Christians could not persecute pagans during the Roman Empire, and socialists cannot persecute the civil religionists or the identity politics people today. Antiracists, feminists, etc., are mainstream and dominant, though not for a whole lot longer. But for now, it's clear who can get their lives ruined -- those who blaspheme the identity gods, not those who blaspheme the materialist / class / economics god.
After we get through the collapse of the American empire, and its former constituent nations and/or regions of the US gain political-economic autonomy, there will be a flourishing of exclusivist socialism. You didn't need to belong to the Roman Empire to be a Christian, and you don't need to be a subject of the American empire to be a socialist and enjoy its superior benefits. Maybe then the socialists will persecute the identity politics heretics, but that's way off in the distance for now.
And after the initial wave of united socialist zeal, it will eventually fragment into regionally appropriate camps, much like the regional camps of Christianity. "Socialism in one country".
And of course, there will be left-wing and right-wing forms of socialism, depending on which coalition is the dominant or opposition for its phase in the regime cycle. During the proto-socialist Mid-20th C., some nations were left-wing socialist (UK, US) while others were right-wing socialist (the Mediterranean). At a bird's-eye-view, they were the same -- populist economic nationalists, only with the military more in control for the right-wing version, and the finance sector in control of the left-wing version.
Left-wingers will have to accept that de Gaulle's France was not a fascist Nazi nightmare, nor was Christian Democrat Italy, both nations whose left-wing party (the Communists) were in the opposition status. They were (proto-)socialist, just run by conservative military types rather than liberal financier types as in the US and UK.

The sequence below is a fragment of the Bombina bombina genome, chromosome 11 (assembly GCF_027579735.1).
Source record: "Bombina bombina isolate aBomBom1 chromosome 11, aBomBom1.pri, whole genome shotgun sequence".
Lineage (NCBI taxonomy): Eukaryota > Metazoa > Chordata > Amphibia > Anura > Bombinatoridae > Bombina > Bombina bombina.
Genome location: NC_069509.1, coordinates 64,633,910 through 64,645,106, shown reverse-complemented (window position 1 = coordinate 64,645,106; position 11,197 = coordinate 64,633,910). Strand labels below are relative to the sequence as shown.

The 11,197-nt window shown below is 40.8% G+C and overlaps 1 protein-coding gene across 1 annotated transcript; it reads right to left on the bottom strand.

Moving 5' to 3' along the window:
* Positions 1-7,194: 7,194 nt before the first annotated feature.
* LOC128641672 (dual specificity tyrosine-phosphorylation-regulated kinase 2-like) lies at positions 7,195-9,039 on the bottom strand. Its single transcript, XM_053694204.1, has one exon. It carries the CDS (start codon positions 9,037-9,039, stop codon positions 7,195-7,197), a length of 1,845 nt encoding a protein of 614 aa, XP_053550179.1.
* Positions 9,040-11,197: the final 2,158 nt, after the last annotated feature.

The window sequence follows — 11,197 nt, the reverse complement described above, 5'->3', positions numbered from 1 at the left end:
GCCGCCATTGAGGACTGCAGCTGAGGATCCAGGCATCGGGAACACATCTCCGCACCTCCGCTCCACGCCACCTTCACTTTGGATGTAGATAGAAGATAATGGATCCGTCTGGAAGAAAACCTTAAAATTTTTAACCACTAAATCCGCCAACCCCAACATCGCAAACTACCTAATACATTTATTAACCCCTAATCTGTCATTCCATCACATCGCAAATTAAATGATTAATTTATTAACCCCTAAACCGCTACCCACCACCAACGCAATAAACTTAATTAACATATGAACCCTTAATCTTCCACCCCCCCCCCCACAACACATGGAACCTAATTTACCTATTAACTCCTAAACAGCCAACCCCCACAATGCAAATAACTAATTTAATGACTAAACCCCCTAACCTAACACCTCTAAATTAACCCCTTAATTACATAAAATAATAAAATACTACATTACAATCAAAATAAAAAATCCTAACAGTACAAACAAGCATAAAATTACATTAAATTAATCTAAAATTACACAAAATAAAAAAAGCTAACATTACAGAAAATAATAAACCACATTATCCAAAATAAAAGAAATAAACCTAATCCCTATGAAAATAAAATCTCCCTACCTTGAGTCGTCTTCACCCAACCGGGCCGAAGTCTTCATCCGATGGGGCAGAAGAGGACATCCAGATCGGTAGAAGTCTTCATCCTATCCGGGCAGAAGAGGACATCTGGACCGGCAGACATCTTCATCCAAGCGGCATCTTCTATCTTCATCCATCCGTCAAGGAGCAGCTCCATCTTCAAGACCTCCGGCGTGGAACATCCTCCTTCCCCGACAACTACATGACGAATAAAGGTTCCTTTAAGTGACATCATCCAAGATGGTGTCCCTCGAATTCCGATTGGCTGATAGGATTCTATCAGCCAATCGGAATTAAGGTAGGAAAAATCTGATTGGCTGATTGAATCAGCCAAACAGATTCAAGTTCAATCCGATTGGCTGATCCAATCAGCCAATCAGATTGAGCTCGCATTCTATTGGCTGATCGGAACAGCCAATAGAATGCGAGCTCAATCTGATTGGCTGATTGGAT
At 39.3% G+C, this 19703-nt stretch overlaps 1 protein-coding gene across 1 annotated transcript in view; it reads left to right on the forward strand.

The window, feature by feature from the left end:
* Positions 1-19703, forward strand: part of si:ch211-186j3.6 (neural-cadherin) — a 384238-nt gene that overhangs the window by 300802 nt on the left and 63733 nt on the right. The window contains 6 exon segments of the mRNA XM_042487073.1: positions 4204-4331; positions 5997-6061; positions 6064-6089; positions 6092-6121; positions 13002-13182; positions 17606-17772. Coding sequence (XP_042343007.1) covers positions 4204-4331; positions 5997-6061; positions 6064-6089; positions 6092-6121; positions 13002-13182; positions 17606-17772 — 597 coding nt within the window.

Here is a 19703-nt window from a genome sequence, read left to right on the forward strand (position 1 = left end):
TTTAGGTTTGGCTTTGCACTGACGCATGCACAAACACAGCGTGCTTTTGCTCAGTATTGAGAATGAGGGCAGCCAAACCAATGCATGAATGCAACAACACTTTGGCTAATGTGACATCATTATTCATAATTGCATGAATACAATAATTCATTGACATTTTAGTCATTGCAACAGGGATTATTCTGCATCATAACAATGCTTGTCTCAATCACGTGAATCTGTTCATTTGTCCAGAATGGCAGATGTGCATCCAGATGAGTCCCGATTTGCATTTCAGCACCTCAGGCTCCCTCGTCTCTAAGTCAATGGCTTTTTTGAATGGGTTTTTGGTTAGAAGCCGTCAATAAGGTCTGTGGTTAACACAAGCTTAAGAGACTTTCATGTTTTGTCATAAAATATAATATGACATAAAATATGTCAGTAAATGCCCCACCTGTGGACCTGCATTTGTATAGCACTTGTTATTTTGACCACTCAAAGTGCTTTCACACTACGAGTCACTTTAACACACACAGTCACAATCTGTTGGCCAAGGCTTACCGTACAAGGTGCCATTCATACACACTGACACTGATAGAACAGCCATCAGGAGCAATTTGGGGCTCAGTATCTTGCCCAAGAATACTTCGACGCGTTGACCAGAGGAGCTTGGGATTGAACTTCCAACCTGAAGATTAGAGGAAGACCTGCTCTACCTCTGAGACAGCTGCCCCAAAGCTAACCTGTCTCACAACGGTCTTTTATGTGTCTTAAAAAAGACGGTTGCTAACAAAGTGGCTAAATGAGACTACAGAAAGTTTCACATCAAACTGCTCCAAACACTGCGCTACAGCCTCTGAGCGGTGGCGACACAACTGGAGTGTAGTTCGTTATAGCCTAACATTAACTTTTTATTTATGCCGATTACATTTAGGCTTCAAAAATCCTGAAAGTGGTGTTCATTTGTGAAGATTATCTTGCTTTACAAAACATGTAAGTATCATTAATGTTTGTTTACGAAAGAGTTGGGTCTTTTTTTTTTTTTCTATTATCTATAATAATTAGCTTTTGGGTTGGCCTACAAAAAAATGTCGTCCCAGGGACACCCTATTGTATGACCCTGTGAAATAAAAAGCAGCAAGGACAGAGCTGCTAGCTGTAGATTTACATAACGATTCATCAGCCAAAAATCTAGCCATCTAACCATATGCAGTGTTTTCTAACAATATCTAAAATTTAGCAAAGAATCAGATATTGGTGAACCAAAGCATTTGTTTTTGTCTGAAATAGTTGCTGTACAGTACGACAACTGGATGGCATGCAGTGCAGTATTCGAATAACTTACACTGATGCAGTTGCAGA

That is the major project for the short-to-medium term -- reach out to normies and right-wingers to unite around monotheistic socialism. Downplay the American civil religion, at least in its imperial cult form, and banish identity politics as false gods preserving the empire. Christianity, Islam, and other major exclusivist religions were missionary and evangelist, converting most of their members from outside the original group. Socialism will never materialize if it is restricted to left-wingers, even those who reject identity politics. As in the New Deal, it needs support from normies and conservatives (the American South consistently voted for New Deal liberal presidents). Socialist mayors did not preside over entire cities during the Progressive Era by only turning out left-wingers on election day.
The monotheist appeal of socialism allows it to transcend all other ideological barriers, unlike antiracism, feminism, etc. It is the only moral vision to unite enough of a society around it to transform it for the better.